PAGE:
Nurse practitioners nationwide are stepping up in light of a physician shortage providing healthcare to more Americans

Can NPs Prescribe Medication? A State-by-State Breakdown

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Nurse practitioners are highly educated & trained, yet unlike physicians, their practice authority is not uniform across the country and varies in each state

BOUNTIFUL, UTAH, UNITED STATES, May 17, 2024 / — Nurse practitioners (NPs) nationwide are stepping up in light of a physician shortage and are providing accessible healthcare to more Americans. NPs are highly educated and trained healthcare providers, yet unlike physicians, their practice authority is not uniform across the country but varies from state to state. Their level of practice authority directly intersects with whether NPs can prescribe medications or not, which is referred to as prescriptive authority. In this article, we’ll review what determines if an NP can prescribe medications (or not), what prescriptive authority is in each state, and answer some common questions may have.

Information for this guide was sourced in December 2023 primarily from the American Nurses Association (ANA), the American Association of Nurse Practitioners (AANP), and the Drug Enforcement Agency (DEA) and is subject to change with state legislation. For the most current information, contact the board of nursing for their state.

Nurse Practitioner Practice and Prescriptive Authority

Let’s get straight to this question: Can nurse practitioners write prescriptions? The answer depends on the state and the type of medication in question. Nurse practice authority and prescriptive authority intersect and may correlate, but they do not automatically inform each other.

Practice authority falls into three categories: full, reduced, and restricted. These categories indicate an NP’s level of independence from supervision or collaboration with physicians as follows:

Full: NPs can practice independently to the full scope of their licensure, which includes prescriptive authority. Some states with full practice authority only allow full practice authority following a set amount of time or experience under physician collaboration or oversight.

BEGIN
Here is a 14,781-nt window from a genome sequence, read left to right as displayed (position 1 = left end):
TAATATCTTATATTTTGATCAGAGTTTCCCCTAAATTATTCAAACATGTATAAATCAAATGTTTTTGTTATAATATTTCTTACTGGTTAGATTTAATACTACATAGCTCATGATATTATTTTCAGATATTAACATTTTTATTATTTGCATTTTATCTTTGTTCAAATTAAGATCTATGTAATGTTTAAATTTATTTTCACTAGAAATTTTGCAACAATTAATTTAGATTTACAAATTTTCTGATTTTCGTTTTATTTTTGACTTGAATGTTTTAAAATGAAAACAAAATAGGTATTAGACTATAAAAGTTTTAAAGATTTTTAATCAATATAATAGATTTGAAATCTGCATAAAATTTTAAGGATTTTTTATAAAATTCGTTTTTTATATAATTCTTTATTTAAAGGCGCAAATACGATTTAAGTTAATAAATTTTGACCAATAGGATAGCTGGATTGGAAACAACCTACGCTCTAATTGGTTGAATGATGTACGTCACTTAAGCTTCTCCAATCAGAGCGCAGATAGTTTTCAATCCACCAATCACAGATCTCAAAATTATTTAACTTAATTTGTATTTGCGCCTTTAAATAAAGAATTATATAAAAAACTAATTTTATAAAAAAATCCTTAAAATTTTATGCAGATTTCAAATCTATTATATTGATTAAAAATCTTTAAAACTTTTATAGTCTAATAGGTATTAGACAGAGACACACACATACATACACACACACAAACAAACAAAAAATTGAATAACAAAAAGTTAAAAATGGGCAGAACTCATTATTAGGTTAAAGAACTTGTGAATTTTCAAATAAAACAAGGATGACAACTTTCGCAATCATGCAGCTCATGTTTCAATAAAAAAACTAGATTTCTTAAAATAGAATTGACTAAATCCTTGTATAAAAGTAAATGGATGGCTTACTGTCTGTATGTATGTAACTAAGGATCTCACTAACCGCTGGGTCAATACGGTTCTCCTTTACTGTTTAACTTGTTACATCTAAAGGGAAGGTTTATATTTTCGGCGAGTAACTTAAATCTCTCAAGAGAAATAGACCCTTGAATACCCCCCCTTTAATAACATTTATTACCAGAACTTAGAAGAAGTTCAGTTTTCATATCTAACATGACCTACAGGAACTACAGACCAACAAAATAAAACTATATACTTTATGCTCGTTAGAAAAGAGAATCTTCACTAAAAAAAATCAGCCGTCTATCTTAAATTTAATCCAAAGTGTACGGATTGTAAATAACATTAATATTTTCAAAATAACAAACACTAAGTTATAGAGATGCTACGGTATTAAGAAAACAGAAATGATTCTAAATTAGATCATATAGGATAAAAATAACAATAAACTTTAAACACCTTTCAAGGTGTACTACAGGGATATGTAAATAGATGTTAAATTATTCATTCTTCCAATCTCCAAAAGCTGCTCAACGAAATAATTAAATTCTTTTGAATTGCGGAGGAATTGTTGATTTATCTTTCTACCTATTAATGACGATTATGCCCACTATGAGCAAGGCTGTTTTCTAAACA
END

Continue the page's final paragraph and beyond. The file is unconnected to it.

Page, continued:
Reduced: NPs must have regulated collaborative agreements with other healthcare providers (typically physicians). Therefore, their authority and possible work settings are limited to some degree.

Restricted: NPs’ scope of practice is limited; they cannot work independently. They are required to have physician supervision.

Prescriptive authority laws in certain states—even states with full practice authority for NPs—may levy additional requirements, including the following:

A state agency controlled substances certification/registration/license

Continuing education hours specific to pharmacology and controlled substances

Collaborative practice agreements

Letters of physicians

An established period with physician oversight or supervision

Tracking and inquiry

Frequently Asked Questions

What Can a Nurse Practitioner Do?

According to the AANP, “NPs assess patients, order and interpret diagnostic tests, make diagnoses and initiate and manage treatment plans — including prescribing medications.” Read our in-depth resource guide to learn more about what a nurse practitioner is.

What Can a PA Do That an NP Cannot?

A physician’s assistant (PA) is a different healthcare career than an NP, with similarities and differences. Both are considered mid-level healthcare practitioners, and their salaries are often comparable. PAs have a medical perspective and training background aimed at treating diseases, whereas NPs have a nursing perspective of healing and wellness. Almost 25 percent of physician assistants have surgery subspecialties, whereas 88 percent of NPs are certified in a primary care specialty.

Who Can Prescribe Antidepressants?

Antidepressants are prescription medications; therefore, only a healthcare provider with appropriate prescriptive authority may prescribe them.

Can Nurse Practitioners Prescribe Adderall?

Adderall is a Schedule II controlled substance. Depending on an NP’s prescriptive authority, they may be able to prescribe it.

Can Registered Nurses Prescribe Medications?

No. Medication administration may be part of a registered nurse’s (RN’s) job responsibilities, but they are not allowed prescription authority in any state.

What Medications Can Nurse Practitioners Not Prescribe?

It depends on their prescriptive authority, which depends on the laws and regulations of the state where the NP practices. In the table in the article, one can see that several states place additional restrictions or regulations on Schedule II substances.

What Is the Meaning of APRN?

APRN is an acronym that stands for advanced practice registered nurse.

Is one Interested in a Nurse Practitioner Career Path?

If one is considering a career as an NP? Picking up per diem shifts in hospitals with Nursa is often collaborating with NPs. Learn more about the differences between RNs and NPs, and continue exploring the idea of becoming a nurse practitioner.

Additional Sources: (see full article – Can NPs Prescribe Medication? A State-by-State Breakdown)

Guttmacher Institute: “Nurses’ Authority to Prescribe or Dispense”

Hawai’i Pacific University: Can Nurse Practitioners Prescribe? 5 Scope of Practice Answers

NCCPA: Statistical Profile of Certified PAs by Specialty

AANP: NP Fact Sheet

Missouri Department of Health and Senior Services: Bureau of Narcotic and Dangerous Drugs

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